If we want to form a simple idea of what was meant by kosmos, we must imagine the whole of the universe as if it were both ordered and animate. For the Stoics, the structure of the world – the cosmic order – is not merely magnificent, it is also comparable to a living being. The material world, the entire universe, fundamentally resembles a gigantic animal, of which each element – each organ – is conceived and adapted to the harmonious functioning of the whole. Each part, each member of this immense body, is perfectly in place and functions impeccably (although disasters do occur, they do not last for long, and order is soon restored) in the most literal sense: without fault, and in harmony with the other parts. And it is this that theoria helps us to unravel and understand.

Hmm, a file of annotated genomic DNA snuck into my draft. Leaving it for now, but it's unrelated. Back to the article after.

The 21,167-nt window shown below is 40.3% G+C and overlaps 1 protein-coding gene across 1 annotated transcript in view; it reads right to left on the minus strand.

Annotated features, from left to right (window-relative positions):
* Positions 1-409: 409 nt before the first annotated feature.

What Marcus Aurelius suggests amounts to the idea that nature – when it functions normally and aside from the occasional accidents and catastrophes that occur – renders justice finally to each of us. It supplies to each of us our essential needs as individuals: a body which enables us to move about the world, an intelligence which permits us to adapt to the world, and natural resources which enable us to survive in the world. So that, in this great cosmic sharing out of goods, each receives his due.
A Brief History of Thought: A Philosophical Guide to Living by Luc Ferry